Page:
And he's not saying in v4 that he hasn't sinned against anyone but God – that he hasn't sinned against Bathsheba and her husband. He's just deeply convicted that all sin is ultimately against God, whoever else it may be against. And the point here in Zechariah 12 is that nothing shows you that like the cross, because the New Testament says it wasn't just the Jewish high priests and Pontius Pilate who were responsible for Jesus' death. It says they were just representative of us all, and that their desire to get rid of God is in the fallen heart of each of us. So as I look at the cross, the first thing I see, mirrored there, is my own desire to get rid of God and to live as I please. And that gets to the very heart of what sin is.
I don't know if you remember that film about the crucifixion, The Passion of the Christ, directed by Mel Gibson. But in one of the shots of a hand hammering the nails in, the hand is Mel Gibson's. And he said in an interview that he included that to make the point that what they did to Jesus is like a mirror in which we should all see our own rejection of God. He said, 'In some way I was party to it.' So I wonder if you've seen the sin in yourself, yet? And if you've seen it like that – shown up most clearly for what it is at the cross?
Can I say: if you're new to this, it's not that the Bible is calling you a bad person. On the scale from relatively bad to relatively good, you may have lived a good life. But the Bible says that the countless times when you've not done the good or when you have done the bad show that in fact you've always reserved the right to do as you please, to live as if God wasn't there. And underneath that is the attitude that put Jesus on the cross. And to those of us who are already Christians – perhaps very long-in-the-tooth Christians – can I say: it's very easy to minimise our sins, isn't it? Easy just to see them as my 'little lapses' or my 'not so good moments' – when in fact they're the moments that reveal a heart that still has it in it to put Jesus on the cross.
So the first thing God said to Zechariah here was that, to deal ultimately with sin, he would bring about conviction of sin like never before. But God never convicts us in order to leave us paralysed under conviction. He convicts us so that instead of minimising our sin or rationalising it or thinking we can make up for it, we come to him for mercy. So the second thing Zechariah was told is that 'on that day':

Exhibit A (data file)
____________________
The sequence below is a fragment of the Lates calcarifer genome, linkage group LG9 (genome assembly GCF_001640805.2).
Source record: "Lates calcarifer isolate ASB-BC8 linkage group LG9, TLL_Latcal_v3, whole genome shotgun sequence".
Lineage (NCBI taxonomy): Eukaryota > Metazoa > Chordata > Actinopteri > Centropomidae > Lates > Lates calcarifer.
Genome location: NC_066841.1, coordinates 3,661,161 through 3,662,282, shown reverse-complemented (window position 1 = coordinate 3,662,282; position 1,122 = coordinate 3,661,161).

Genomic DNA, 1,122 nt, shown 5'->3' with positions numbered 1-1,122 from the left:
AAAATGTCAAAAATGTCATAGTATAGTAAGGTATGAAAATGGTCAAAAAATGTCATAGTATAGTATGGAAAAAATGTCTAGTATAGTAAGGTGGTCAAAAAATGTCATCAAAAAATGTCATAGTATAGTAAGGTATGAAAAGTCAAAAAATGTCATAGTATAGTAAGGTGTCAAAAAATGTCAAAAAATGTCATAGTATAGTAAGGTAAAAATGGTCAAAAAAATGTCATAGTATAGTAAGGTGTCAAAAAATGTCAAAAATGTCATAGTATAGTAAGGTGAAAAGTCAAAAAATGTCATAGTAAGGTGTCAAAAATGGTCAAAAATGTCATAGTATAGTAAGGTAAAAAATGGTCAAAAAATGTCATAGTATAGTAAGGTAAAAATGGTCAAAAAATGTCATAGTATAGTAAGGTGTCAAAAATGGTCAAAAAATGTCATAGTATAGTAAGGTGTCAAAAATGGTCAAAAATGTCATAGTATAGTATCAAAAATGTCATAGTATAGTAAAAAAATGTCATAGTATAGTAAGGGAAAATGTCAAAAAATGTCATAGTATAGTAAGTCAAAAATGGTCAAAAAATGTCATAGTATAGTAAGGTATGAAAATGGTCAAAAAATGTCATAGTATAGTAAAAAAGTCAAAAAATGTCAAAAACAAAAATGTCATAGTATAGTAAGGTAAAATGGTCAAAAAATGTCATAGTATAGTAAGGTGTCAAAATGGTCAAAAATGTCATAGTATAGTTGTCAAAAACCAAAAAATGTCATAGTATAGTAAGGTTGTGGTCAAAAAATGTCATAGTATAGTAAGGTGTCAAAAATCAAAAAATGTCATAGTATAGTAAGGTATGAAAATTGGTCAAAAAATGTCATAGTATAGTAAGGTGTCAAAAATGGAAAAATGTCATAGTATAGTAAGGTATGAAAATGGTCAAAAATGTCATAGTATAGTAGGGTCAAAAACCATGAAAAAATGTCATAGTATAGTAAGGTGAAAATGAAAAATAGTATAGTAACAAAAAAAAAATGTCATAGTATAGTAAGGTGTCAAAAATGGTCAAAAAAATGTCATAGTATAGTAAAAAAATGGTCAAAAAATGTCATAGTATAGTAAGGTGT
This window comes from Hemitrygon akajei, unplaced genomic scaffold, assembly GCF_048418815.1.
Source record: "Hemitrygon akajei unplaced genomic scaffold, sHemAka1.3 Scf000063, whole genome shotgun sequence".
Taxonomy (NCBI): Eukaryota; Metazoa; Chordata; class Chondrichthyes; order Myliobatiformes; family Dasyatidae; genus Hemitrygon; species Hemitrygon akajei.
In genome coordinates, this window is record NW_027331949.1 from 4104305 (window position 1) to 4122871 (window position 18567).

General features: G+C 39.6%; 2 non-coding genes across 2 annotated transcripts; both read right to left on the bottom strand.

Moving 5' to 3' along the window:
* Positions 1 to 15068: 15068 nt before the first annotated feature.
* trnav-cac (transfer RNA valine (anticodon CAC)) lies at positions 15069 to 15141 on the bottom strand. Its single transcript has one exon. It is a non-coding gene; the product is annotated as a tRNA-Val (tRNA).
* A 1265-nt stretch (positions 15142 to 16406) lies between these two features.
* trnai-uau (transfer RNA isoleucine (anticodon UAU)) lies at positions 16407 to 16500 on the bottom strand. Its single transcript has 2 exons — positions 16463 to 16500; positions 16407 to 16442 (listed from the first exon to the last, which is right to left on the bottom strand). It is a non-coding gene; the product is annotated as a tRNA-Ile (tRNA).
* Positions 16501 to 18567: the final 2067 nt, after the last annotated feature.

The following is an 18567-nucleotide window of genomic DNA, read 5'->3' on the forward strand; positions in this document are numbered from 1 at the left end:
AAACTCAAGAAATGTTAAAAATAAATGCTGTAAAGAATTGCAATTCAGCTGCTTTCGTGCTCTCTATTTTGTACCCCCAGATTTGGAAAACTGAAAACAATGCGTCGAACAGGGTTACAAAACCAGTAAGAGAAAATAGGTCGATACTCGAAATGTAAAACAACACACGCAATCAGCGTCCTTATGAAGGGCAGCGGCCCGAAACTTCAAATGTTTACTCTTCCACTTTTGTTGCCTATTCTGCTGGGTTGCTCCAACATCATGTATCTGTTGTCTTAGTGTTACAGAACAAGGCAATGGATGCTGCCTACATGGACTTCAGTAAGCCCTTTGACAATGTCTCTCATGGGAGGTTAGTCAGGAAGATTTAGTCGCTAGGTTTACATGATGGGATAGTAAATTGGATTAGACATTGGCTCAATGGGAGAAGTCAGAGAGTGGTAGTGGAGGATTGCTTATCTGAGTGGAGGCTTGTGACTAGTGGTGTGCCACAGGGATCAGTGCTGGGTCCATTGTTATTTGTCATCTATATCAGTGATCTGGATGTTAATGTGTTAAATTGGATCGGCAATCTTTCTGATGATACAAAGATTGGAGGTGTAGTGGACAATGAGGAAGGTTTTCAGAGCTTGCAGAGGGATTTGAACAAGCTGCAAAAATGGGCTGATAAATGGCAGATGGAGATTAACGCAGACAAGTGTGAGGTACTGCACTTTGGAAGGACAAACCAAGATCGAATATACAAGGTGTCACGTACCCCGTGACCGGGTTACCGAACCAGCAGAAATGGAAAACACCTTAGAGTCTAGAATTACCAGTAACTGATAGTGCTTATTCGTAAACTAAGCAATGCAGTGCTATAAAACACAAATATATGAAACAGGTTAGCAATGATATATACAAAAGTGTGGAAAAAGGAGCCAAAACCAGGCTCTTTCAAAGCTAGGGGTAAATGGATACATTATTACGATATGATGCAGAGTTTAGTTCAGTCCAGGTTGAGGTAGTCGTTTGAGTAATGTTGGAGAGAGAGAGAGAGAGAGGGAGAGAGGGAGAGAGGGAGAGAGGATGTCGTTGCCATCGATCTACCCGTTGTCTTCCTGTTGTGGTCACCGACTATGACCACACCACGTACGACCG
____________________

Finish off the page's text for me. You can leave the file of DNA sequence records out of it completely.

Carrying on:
2. God Will Provide a Source of Forgiveness Like Never Before (13.1)
Look on to chapter 13 and v1:
"On that day there shall be a fountain opened for the house of David and the inhabitants of Jerusalem, to cleanse them from sin and uncleanness."
And that's talking about the result that flows from the 'piercing' we've just been looking at. It's saying that what Jesus would one day do on the cross is like a fountain or spring – it's the same word in the original. So, from one angle, the cross shows us what we have it in our hearts to do to God. But from another, the cross shows us what God had in his heart to do for us – the opening of an inexhaustible source of forgiveness.
I said earlier that most of us would say we've experienced conviction of sin. And I guess also that most of us have tried the various ways to deal with that apart from the cross, apart from Christ: like punishing ourselves inwardly with self-accusation and self-hatred (and maybe punishing ourselves outwardly through self-harm); or like trying to make up for it by working hard, after the failure, to be a better person, better husband, better wife, better parent, better whatever; or like just hoping that time will be the great healer.